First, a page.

The rate at which the Covid-19 virus is spreading appears to be speeding up.
The R number, indicating how fast the coronavirus epidemic is growing, has risen from 1.1-1.4 to 1.2-1.5.
An Office for National Statistics (ONS) survey estimated there were 9,600 new cases a day in England in the week to 19 September – up from 6,000 the week before and three times that being picked up by general testing.
It comes as more restrictions come into effect in parts of England and Wales.
On Friday, the daily number of positive cases in the UK picked up by coronavirus testing rose to a new high of 6,874, government figures show.
A further 34 deaths were announced, although figures were not available for Scotland because of a power cut at the National Records of Scotland.
Infection rates are highest in the north west of England and in London.
As infection rates rise, new restrictions are being brought into effect in the following areas:
- Cardiff and the county of Swansea will go into lockdown at 18:00 BST on Sunday – 24 hours after the Carmarthenshire town of Llanelli
- In Leeds, Stockport, Wigan and Blackpool different households will be banned from meeting in private homes or gardens from midnight on Friday
- London has been added to the government’s Covid-19 watch-list, meaning all of its boroughs are now classed as “areas of concern” but will not yet have additional restrictions
An R or reproduction number above one means the epidemic is growing. It’s a measure of how many extra people each coronavirus case is infecting,
In March, before any control measures were put in place, R was thought to be just under three.
The ONS’s estimates of how much of the population is currently infected are based on testing a representative sample of people with or without symptoms.
It is different to the number published daily by the Department of Health and Social Care. That records positive cases in people with potential Covid symptoms who request tests.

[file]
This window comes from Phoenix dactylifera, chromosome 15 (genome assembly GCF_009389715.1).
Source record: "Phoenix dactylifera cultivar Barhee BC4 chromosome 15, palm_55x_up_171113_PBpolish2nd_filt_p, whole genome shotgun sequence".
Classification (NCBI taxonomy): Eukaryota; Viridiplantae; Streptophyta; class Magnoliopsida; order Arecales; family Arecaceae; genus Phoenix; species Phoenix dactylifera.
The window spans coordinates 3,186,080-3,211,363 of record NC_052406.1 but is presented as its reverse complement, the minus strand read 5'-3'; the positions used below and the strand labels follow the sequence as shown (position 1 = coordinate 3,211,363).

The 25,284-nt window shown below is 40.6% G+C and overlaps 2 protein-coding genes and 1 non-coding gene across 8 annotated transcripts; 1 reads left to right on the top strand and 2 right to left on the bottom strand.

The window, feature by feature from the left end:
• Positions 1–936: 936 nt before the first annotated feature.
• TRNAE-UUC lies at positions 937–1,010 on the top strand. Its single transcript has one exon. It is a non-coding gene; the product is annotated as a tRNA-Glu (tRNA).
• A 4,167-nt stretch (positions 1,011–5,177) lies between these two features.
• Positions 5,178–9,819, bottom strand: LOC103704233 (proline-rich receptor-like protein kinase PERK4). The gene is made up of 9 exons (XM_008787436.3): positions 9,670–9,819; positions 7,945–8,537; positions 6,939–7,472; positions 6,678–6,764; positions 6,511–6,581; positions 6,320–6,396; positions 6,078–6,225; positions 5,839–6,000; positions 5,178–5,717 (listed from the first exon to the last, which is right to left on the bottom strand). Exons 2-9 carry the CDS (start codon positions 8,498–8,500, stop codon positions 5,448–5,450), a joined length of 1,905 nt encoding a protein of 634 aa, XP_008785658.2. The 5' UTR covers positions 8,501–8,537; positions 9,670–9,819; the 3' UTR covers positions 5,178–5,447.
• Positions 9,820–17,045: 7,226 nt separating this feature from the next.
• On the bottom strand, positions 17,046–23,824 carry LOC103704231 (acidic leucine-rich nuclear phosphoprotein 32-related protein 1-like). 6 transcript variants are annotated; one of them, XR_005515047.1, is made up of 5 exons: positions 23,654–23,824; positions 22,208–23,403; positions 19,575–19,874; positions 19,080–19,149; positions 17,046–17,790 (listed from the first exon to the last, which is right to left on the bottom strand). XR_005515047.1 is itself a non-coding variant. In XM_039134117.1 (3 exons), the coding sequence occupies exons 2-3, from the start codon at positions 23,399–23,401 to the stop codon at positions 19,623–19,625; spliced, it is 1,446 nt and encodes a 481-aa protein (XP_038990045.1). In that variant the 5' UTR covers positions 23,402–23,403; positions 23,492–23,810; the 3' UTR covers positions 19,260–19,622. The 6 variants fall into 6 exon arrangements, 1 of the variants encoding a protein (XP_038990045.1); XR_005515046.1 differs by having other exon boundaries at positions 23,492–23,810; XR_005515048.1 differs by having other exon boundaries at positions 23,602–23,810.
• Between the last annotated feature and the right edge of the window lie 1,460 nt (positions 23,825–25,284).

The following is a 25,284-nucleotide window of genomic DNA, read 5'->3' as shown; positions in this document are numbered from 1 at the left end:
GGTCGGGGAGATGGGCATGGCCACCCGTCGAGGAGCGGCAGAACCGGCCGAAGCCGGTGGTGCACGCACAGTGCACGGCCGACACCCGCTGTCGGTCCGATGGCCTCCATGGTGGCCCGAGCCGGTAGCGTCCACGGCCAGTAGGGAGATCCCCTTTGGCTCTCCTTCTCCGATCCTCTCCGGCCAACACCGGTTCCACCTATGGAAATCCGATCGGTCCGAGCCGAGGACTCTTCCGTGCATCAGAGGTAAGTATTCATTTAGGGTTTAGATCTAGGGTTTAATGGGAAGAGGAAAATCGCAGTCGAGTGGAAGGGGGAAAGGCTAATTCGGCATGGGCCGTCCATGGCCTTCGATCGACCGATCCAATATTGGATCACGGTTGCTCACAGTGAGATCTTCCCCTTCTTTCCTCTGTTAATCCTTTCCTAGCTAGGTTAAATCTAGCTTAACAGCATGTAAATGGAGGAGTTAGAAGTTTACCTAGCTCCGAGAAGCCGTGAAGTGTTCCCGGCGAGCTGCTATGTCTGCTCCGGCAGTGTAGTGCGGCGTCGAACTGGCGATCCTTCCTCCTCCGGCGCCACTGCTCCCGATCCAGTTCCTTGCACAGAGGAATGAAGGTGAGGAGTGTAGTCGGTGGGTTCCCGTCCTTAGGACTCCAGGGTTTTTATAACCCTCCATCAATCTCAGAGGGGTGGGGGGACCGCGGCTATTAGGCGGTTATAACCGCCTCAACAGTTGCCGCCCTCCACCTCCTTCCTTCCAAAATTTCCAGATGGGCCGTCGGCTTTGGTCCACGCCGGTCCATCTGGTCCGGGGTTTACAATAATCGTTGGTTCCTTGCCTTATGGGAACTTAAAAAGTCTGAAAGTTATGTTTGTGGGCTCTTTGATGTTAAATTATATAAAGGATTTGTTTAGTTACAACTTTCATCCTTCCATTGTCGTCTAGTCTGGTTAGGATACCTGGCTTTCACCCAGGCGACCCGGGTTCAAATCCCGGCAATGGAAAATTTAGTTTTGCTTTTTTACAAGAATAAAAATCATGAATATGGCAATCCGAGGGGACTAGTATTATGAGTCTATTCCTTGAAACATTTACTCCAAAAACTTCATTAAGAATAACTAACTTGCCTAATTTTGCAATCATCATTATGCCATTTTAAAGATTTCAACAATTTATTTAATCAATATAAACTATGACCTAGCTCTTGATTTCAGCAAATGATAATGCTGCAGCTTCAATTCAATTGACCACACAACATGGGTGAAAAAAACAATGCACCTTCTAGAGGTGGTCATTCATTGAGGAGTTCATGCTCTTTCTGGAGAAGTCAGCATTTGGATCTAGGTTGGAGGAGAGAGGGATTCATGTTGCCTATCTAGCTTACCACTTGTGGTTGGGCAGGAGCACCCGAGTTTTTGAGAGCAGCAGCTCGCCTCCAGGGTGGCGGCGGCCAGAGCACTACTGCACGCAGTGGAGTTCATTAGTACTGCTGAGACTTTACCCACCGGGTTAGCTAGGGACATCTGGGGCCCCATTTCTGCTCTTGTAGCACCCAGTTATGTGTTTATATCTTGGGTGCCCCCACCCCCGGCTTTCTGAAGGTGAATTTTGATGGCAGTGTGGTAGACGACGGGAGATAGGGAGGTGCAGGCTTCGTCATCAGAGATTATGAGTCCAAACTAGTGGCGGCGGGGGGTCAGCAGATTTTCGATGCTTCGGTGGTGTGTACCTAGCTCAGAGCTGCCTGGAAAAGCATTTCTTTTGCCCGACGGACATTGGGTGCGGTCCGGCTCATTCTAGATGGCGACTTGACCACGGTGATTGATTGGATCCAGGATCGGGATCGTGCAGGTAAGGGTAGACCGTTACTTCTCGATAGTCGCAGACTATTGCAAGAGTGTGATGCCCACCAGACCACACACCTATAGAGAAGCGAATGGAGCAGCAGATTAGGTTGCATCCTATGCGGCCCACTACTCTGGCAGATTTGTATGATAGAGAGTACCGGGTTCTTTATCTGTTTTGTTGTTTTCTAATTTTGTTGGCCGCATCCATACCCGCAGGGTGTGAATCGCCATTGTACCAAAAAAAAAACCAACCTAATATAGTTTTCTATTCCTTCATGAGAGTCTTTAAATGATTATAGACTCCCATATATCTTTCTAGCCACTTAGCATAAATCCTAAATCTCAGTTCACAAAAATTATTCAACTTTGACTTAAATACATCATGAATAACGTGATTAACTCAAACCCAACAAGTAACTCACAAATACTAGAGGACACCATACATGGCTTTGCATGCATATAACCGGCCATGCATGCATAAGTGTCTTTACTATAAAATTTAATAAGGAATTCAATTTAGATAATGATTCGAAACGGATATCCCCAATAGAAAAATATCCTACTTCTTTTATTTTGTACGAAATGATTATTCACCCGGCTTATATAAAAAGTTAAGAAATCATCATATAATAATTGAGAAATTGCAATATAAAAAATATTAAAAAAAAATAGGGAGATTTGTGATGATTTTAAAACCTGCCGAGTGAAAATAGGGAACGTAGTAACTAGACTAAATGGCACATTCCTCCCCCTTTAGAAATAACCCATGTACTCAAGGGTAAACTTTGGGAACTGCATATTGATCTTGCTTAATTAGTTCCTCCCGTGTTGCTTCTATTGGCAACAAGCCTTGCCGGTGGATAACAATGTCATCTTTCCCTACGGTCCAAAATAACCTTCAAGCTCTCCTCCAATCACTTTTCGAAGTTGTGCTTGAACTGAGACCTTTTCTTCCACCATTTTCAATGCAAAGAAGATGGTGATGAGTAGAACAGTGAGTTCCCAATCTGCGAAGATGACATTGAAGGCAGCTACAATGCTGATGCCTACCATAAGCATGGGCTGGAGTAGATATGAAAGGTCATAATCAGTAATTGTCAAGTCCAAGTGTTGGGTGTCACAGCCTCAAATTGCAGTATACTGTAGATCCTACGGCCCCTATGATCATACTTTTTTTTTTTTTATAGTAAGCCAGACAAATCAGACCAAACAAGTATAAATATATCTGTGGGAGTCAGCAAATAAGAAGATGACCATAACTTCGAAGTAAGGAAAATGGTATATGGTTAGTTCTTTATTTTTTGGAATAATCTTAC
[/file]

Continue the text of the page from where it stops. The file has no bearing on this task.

And in the week up to 19 September, the DHSC data showed roughly 3,000 positive tests a day in England – a total of 23,378.
In contrast, the ONS survey suggest there were actually 103,600 people in England with the virus, equating to an estimated one in 500 people in private homes.
The number does not include cases in hospitals and care homes.
‘Clear evidence’ of increase
The ONS said there was “clear evidence” of an increase in the number of people testing positive for Covid-19 in all age groups, but rates are currently highest in those aged 17-24.
Infection rates are highest across the north of England and in London, with smaller increases seen in the Midlands.
In Wales, cases appear to have risen dramatically but because there are fewer people in the sample, there is a lot of uncertainty around the precise figure.
But central estimates suggest they could have risen almost seven-fold, from 1,500 people in total having Covid the previous week to more than 10,000.
The ONS has also begun surveying people in Northern Ireland, where early figures suggest one in 300 people had the virus in the period 6-19 September.
These figures only take us up to the end of last week, and as such may be an underestimate of the current situation.
Cases have been rising over the past few weeks, and have begun to translate to a rise in hospital admissions.
Data from the Covid Symptom Study app, run by King’s College London and tech company ZOE, put the daily figure for England at 12,883 – higher than the ONS.
Its figures are based on people who download and use the app, so it is not a random sample – but does include a larger number of positive tests.
The ZOE figures are also more up to date than the ONS’s and so may be capturing more recent rises.